These entities were founded using the money Hawkins made from selling the shares in his company, Palm. As a side note, I think the amount of drive you need to create a multi-billion dollar company in order to do what you really want, study the brain, is quite breathtaking. However, I'm also pretty sure that that accomplishment will be completely overshadowed by the things that are about to come out of the AI work that he has pioneered over the past decade.

Numenta was co-founded by Hawkins, and Dileep George with the aims of 1) producing a commercially viable API that can be used to solve human cognition problems and 2) pushing results and findings back into the Redwood Institute.

At some point in 2010, Dileep decided to leave Numenta to start his own company, Vicarious Systems. According to Dileep himself in this email extract, everyone is still on good terms and Numenta is in a place where they can continue without him.

"...I did agonize a lot before deciding to take a leave from Numenta, but after taking the decision I do feel it was the right one. Yes, everything is friendly between me and the team. I made sure that Numenta will be fine without me and I am ready to help if needed. Jeff and Donna were supportive of my decision to take a break and explore..."

I wrote to the founders of Vicarious Systems, and was told that they do intend to push research findings back into the Redwood Institute, just as Numenta does.

At about this time, activity from Numenta dropped off. A new API was hinted at on the Numenta website, but as yet, nothing has been released. Activity in the Numenta forums also dropped.

I went to have a look at the Redwood Institute. If you're willing to hack away at LinkedIn, you can come away with some interesting insights.

For example, lots of the primary researchers in the Redwood Center for Theoretical Neuroscience are also involved in a company called IQ Engines. IQ Engines is a Software as a Service (SaaS) for image processing. You send in an image, the service will give you back a JavaScript Object Notation (JSON) description of the component pieces of that image.

Going back into LinkedIn and looking at the company activity graphs for IQ Engines and Numenta you can see that both of these companies began ramping up in late 2010.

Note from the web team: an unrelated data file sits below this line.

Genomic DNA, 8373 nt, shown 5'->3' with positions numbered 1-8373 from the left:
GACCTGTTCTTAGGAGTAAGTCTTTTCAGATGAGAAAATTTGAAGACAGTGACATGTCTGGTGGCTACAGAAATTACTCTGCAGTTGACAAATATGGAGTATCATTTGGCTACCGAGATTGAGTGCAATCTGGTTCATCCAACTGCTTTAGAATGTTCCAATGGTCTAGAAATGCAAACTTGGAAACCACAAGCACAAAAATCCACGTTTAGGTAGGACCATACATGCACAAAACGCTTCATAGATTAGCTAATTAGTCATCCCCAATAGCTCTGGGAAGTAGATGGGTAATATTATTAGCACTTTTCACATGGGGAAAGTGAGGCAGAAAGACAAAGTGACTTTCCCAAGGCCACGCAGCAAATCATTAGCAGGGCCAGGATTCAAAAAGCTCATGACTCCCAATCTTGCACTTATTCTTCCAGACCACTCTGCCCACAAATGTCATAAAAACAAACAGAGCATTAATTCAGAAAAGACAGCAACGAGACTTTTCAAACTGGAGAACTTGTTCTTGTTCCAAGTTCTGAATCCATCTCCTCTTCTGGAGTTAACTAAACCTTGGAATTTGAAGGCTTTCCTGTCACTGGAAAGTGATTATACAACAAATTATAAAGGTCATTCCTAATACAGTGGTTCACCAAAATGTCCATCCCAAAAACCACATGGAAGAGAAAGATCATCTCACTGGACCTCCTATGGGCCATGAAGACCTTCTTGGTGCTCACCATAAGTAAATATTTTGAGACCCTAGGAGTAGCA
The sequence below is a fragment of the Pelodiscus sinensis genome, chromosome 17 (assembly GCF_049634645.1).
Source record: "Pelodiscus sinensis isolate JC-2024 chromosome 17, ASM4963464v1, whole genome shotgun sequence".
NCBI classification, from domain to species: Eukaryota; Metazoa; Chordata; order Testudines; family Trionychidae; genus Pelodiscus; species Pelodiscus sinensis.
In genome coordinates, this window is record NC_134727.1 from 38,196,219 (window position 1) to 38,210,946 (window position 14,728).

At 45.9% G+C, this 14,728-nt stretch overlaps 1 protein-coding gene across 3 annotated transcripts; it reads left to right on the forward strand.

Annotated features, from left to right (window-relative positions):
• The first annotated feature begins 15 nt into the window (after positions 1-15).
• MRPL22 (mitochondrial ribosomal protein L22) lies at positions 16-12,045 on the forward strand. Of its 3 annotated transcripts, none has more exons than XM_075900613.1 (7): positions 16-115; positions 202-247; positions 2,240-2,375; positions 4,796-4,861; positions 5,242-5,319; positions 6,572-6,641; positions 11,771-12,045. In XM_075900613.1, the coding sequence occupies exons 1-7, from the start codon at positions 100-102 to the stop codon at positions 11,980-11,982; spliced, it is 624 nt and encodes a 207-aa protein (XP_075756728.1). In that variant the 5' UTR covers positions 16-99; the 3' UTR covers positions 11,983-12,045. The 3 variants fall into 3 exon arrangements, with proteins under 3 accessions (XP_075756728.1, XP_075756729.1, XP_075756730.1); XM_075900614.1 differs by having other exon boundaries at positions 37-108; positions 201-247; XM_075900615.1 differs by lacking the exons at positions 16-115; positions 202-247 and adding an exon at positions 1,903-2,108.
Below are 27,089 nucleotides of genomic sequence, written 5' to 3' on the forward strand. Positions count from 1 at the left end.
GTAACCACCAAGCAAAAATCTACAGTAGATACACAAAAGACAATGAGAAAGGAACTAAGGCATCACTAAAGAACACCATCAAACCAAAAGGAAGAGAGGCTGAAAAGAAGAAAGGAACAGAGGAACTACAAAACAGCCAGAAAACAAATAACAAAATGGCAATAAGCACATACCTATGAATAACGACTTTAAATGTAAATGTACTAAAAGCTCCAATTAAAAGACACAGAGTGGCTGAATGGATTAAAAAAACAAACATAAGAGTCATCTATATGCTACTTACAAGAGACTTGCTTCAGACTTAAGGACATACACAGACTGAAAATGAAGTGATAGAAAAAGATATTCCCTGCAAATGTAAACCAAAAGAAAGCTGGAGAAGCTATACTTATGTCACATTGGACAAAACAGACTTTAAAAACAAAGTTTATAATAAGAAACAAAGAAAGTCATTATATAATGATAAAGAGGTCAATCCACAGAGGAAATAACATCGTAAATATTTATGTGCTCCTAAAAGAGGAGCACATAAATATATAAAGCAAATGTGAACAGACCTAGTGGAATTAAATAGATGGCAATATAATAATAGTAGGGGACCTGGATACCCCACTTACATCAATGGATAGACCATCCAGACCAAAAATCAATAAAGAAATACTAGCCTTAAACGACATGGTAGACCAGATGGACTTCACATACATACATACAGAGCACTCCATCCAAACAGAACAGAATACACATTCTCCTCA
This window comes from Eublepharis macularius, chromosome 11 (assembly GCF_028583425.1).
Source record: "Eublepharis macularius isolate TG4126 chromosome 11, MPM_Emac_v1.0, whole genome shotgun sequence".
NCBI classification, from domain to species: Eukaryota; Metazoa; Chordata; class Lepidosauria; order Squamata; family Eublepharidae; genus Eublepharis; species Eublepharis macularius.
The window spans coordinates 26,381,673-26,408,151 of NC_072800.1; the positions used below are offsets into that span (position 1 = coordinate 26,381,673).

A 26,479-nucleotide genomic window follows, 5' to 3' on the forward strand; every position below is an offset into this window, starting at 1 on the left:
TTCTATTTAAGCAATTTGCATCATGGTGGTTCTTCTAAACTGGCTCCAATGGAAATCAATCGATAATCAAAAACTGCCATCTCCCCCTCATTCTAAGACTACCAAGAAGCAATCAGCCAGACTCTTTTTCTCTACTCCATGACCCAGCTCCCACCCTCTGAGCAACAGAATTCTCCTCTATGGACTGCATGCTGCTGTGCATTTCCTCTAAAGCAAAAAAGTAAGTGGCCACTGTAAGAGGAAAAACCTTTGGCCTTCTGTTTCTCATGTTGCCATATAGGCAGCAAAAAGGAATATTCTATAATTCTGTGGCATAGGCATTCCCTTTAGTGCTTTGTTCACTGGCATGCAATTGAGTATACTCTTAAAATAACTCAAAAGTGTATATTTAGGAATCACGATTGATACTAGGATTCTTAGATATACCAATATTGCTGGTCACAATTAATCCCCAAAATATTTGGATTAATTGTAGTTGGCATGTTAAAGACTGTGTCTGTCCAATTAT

IQ Engines

Numenta has recently created some interesting job postings. One for a Product Manager, and a contract for a user experience designer as they presumably gear up to release the hinted at new API to the community.

So what happened mid 2010?

It would seem that it was not a rift, as everyone is, at least in appearance, giving signals that all the parties involved are still friends, and information will still be shared back to academia.

Maybe there was a breakthrough? Something that made everyone involved with Jeff Hawkins realize that now was the time to set up a company and make a bunch of cash...

And there is lots of potential cash to make. With the advent of a reliable human cognition in computer form, everything that humans are capable of (and an unimaginable number of things that humans can't do) could be done with software and machines that you can sell.

As William Gibson famously said, "The future is already here - it's just not very evenly distributed." I think this is beautifully illustrated by the fact that there is a very interesting space where HTMs are being used and that is in the area of quantum computing. D-Wave systems, based in Vancouver, have produced the first commercially available quantum computer which has been demonstrated by Google to very quickly train HTM networks for image recognition.

A quick summary of quantum computing: Because of weird quantum effects that are little understood, massively parallel operations can be performed which enables quantum computers to accomplish a task an order (or many orders) of magnitude faster than traditional computers. However, as the CEO of D-Wave, Vern Brownell says, "One of the things I’m learning about quantum computing is that if anyone says they understand it, I think they’re probably mistaken."

All in all, I think the rate at which change is coming will astound us all. Lets see what comes out of Numenta in the next few months.

If you forced my hand, here's the order in which I see it happening.
  1. Software solutions to existing predictive analytic problems and human cognition problems (eg. is this picture a dog or a cat?)